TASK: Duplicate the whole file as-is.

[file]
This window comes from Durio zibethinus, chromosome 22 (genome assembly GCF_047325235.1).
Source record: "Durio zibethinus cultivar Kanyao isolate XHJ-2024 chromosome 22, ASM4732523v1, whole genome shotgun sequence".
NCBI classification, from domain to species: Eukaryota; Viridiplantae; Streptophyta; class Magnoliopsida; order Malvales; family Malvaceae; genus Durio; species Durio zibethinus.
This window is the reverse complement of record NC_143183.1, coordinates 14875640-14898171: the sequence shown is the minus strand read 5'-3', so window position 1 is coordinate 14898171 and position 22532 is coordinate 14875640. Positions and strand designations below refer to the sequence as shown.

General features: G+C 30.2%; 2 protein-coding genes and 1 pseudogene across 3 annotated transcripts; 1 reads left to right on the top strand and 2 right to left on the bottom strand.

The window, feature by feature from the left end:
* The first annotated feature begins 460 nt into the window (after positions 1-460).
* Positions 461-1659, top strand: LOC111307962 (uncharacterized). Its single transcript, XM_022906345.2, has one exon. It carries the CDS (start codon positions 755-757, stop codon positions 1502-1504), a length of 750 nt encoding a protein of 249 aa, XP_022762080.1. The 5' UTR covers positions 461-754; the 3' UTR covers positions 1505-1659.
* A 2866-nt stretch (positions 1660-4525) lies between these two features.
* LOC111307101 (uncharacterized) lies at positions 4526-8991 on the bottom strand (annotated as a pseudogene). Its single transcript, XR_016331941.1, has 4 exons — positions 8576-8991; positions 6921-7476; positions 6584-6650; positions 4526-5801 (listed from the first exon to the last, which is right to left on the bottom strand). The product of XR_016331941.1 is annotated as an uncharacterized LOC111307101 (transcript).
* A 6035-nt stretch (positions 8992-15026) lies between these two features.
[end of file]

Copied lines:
This window comes from Durio zibethinus, chromosome 22 (genome assembly GCF_047325235.1).
Source record: "Durio zibethinus cultivar Kanyao isolate XHJ-2024 chromosome 22, ASM4732523v1, whole genome shotgun sequence".
NCBI classification, from domain to species: Eukaryota; Viridiplantae; Streptophyta; class Magnoliopsida; order Malvales; family Malvaceae; genus Durio; species Durio zibethinus.
This window is the reverse complement of record NC_143183.1, coordinates 14875640-14898171: the sequence shown is the minus strand read 5'-3', so window position 1 is coordinate 14898171 and position 22532 is coordinate 14875640. Positions and strand designations below refer to the sequence as shown.

General features: G+C 30.2%; 2 protein-coding genes and 1 pseudogene across 3 annotated transcripts; 1 reads left to right on the top strand and 2 right to left on the bottom strand.

The window, feature by feature from the left end:
* The first annotated feature begins 460 nt into the window (after positions 1-460).
* Positions 461-1659, top strand: LOC111307962 (uncharacterized). Its single transcript, XM_022906345.2, has one exon. It carries the CDS (start codon positions 755-757, stop codon positions 1502-1504), a length of 750 nt encoding a protein of 249 aa, XP_022762080.1. The 5' UTR covers positions 461-754; the 3' UTR covers positions 1505-1659.
* A 2866-nt stretch (positions 1660-4525) lies between these two features.
* LOC111307101 (uncharacterized) lies at positions 4526-8991 on the bottom strand (annotated as a pseudogene). Its single transcript, XR_016331941.1, has 4 exons — positions 8576-8991; positions 6921-7476; positions 6584-6650; positions 4526-5801 (listed from the first exon to the last, which is right to left on the bottom strand). The product of XR_016331941.1 is annotated as an uncharacterized LOC111307101 (transcript).
* A 6035-nt stretch (positions 8992-15026) lies between these two features.